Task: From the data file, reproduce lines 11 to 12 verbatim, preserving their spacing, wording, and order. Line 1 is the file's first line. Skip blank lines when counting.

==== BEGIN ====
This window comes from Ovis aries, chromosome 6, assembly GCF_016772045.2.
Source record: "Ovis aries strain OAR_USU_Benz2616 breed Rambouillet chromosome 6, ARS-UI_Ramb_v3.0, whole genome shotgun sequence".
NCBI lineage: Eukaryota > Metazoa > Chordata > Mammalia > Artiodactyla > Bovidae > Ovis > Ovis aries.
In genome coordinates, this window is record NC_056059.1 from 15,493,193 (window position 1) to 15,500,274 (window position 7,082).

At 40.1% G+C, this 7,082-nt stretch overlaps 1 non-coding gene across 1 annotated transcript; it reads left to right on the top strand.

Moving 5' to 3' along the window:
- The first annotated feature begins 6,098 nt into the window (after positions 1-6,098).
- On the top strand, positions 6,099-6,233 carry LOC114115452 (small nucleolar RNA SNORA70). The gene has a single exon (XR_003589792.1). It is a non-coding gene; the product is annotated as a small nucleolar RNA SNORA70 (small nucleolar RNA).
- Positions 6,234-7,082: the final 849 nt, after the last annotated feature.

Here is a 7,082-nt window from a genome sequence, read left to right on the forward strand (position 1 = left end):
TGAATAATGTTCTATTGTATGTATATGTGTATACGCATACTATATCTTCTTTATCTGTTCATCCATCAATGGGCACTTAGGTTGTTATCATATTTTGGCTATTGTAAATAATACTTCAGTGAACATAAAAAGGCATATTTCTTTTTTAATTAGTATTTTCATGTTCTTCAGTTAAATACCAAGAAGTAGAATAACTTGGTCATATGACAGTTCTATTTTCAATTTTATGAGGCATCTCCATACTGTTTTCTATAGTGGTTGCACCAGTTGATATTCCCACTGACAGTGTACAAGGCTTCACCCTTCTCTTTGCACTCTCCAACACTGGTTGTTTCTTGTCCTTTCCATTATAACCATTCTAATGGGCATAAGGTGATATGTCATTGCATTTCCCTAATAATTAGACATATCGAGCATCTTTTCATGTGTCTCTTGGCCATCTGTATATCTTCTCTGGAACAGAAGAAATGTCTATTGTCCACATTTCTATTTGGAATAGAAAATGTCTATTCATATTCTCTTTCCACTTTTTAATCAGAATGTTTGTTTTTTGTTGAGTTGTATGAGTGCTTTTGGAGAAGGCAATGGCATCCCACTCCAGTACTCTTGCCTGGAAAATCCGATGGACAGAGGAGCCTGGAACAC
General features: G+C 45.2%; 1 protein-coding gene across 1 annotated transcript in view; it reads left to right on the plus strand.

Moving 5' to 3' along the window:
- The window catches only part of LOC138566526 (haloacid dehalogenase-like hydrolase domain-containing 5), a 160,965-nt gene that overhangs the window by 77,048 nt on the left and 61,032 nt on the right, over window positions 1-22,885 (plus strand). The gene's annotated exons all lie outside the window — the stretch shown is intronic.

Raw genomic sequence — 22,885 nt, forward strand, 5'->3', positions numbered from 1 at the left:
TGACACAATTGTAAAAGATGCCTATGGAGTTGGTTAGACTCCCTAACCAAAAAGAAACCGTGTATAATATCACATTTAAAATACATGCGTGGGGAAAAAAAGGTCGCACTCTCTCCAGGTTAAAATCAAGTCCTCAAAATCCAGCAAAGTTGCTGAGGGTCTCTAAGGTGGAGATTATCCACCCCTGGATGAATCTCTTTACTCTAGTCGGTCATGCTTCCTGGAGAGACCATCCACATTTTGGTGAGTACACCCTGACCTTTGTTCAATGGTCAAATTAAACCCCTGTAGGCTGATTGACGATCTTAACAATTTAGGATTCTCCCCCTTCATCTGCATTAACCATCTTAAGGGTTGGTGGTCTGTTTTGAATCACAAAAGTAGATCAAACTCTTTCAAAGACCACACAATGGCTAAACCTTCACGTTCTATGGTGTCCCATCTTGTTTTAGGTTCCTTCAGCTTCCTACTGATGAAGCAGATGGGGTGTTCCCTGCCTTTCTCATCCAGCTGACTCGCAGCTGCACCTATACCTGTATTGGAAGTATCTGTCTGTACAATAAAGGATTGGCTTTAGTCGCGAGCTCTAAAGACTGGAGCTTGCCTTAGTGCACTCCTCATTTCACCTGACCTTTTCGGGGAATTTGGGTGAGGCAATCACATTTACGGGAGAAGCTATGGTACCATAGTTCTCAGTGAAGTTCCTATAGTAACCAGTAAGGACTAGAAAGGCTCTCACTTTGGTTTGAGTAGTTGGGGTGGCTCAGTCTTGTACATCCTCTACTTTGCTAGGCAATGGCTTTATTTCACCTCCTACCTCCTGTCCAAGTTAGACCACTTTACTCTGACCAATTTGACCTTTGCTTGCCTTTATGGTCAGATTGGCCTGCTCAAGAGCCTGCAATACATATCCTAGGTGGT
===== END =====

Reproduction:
TGAATAATGTTCTATTGTATGTATATGTGTATACGCATACTATATCTTCTTTATCTGTTCATCCATCAATGGGCACTTAGGTTGTTATCATATTTTGGCTATTGTAAATAATACTTCAGTGAACATAAAAAGGCATATTTCTTTTTTAATTAGTATTTTCATGTTCTTCAGTTAAATACCAAGAAGTAGAATAACTTGGTCATATGACAGTTCTATTTTCAATTTTATGAGGCATCTCCATACTGTTTTCTATAGTGGTTGCACCAGTTGATATTCCCACTGACAGTGTACAAGGCTTCACCCTTCTCTTTGCACTCTCCAACACTGGTTGTTTCTTGTCCTTTCCATTATAACCATTCTAATGGGCATAAGGTGATATGTCATTGCATTTCCCTAATAATTAGACATATCGAGCATCTTTTCATGTGTCTCTTGGCCATCTGTATATCTTCTCTGGAACAGAAGAAATGTCTATTGTCCACATTTCTATTTGGAATAGAAAATGTCTATTCATATTCTCTTTCCACTTTTTAATCAGAATGTTTGTTTTTTGTTGAGTTGTATGAGTGCTTTTGGAGAAGGCAATGGCATCCCACTCCAGTACTCTTGCCTGGAAAATCCGATGGACAGAGGAGCCTGGAACAC
General features: G+C 45.2%; 1 protein-coding gene across 1 annotated transcript in view; it reads left to right on the plus strand.